No more missiles!

No more missiles; just horses

These are the Watchung Stables, former home to U.S. Army Nike Missile Battery NY-73!

In 1957, during the Cold War, the U.S. army declared that it would construct a Nike missile base on the Watchung Reservation. Despite the loud protests of both local officials and residents, the base— NY-73— was completed in 1958.

The base consisted of two parts: the launcher, where missiles were assembled, tested, and stored in three underground magazines (each of which could hold ten Nike Ajax missiles); and the control area, officially known as the Missile Tracking Radar Station, which was not actually located within the Watchung Reservation (or at least not within the present boundaries of the reservation).

(The launcher was in Mountainside where the Watchung Stables are now; the control site was next to Governor Livingston High School in Berkeley Heights).

Image from ; I have a scan from a book, too, but it didn't come out

For reasons apparently unknown, the battery started shutting down in 1962, less than four years after they opened it. (It was officially deactivated in 1963.) Point of interest: the underground cables connecting the launcher and control areas were severed just days before the Cuban Missile Crisis.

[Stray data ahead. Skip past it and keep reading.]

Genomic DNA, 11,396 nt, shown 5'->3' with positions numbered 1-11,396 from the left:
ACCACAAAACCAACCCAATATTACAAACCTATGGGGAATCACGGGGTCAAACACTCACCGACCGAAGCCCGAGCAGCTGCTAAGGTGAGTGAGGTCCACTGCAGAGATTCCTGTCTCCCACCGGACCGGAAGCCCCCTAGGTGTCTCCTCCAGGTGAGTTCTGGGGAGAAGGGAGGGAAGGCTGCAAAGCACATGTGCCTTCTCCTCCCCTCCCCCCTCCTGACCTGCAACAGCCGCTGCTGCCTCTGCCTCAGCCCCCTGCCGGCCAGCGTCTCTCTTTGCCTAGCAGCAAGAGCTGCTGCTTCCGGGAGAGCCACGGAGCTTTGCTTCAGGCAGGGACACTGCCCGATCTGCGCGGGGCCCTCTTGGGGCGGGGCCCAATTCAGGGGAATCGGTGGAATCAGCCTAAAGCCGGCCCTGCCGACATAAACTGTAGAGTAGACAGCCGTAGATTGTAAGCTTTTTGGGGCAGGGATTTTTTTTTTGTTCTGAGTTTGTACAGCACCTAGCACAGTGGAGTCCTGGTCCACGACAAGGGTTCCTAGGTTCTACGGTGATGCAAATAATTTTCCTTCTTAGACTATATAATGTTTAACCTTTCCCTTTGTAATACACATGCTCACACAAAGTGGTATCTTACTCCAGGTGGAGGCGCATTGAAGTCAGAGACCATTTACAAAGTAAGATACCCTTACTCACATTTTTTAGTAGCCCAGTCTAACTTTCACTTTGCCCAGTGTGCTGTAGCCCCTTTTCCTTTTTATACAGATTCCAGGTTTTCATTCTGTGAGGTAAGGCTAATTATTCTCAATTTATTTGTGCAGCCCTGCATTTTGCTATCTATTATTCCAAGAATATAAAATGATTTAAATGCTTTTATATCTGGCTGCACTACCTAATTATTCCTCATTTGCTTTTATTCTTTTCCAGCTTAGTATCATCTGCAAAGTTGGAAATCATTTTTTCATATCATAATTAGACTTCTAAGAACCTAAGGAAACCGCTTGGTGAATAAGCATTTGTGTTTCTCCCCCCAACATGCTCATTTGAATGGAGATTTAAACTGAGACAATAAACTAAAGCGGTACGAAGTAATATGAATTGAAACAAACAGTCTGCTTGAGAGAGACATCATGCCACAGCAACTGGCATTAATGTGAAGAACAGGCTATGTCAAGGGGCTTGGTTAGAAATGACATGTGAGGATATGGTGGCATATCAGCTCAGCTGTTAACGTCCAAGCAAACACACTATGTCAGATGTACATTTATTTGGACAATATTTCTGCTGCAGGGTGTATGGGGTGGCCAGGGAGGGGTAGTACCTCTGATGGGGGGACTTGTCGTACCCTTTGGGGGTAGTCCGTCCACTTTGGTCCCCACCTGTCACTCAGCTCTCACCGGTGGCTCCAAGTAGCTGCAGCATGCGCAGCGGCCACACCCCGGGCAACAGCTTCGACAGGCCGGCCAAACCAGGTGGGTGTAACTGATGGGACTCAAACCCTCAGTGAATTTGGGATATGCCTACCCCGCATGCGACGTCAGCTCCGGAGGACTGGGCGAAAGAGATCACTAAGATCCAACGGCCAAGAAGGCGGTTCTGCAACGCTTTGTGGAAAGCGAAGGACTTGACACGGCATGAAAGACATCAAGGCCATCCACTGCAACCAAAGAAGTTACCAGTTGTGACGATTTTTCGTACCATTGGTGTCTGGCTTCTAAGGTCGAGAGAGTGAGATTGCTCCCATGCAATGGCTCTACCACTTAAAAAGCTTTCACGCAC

For the next twenty years, I’m not sure if anything constructive happened to the site, but it seems like local kids enjoyed trespassing to check it out. (There are at least two accounts that the control room had flooded.)

Construction on the Watchung Stables began in 1983, and the stables officially moved onto the former launch site in 1985, where they’ve remained since. There might be some concrete bunkers tucked away underneath the buildings, but there are no longer any obvious remnants of the missile base.

For information on the modern-day amenities of the Watchung Stables, check out their official website.




Bender, D.E. (n.d.). “Nike Battery NY-73: Summit, NJ.” Nike Missiles and Missile Sites.

Harpster, F. (2009). “Missiles in Mountainside: Nike Battery NY-73.” From the Hetfield House (newsletter). (PDF).

LostinJersey Blog. (2009). “Summit Nike base.” (comments used extensively).

Troeger, V.B. (2005). Images of America: Berkeley Heights Revisited. Arcadia Publishing: Charleston, SC. ISBN 0738537527. County of Union, New Jersey. (n.d.). “Chronology of the park system: 1921-1987.”

4 Responses to “No more missiles!”

  1. Thanks for sharing this bit of education 😀 I enjoy reading posts like these.

  2. Incoming! It’s the New Jersey Festival of Electronic Arts tomorrow (Saturday 3/10/2012) FROM 1-8!

    Sat., March 10, 2012 – 1 to 8pm. (Blizzard Date: 3/11/2012)

    Free with paid admission to Grounds For Sculpture, Hamilton, N.J.
    Grounds For Sculpture Admission Prices: Adults $12, Senior (65+) $10, Children (6-17) $8
    Members and Children (5 and under) free

  3. The reason it was shutdown was that the missiles it was setup to use were obsoleted by a later generation with more range, and the site wasn’t selected to get them. Nike-Zeus v. Nike-Ajax.

    I too wandered around it during the dilapidated period, as it was on the way from my home in Westfield and Summit.


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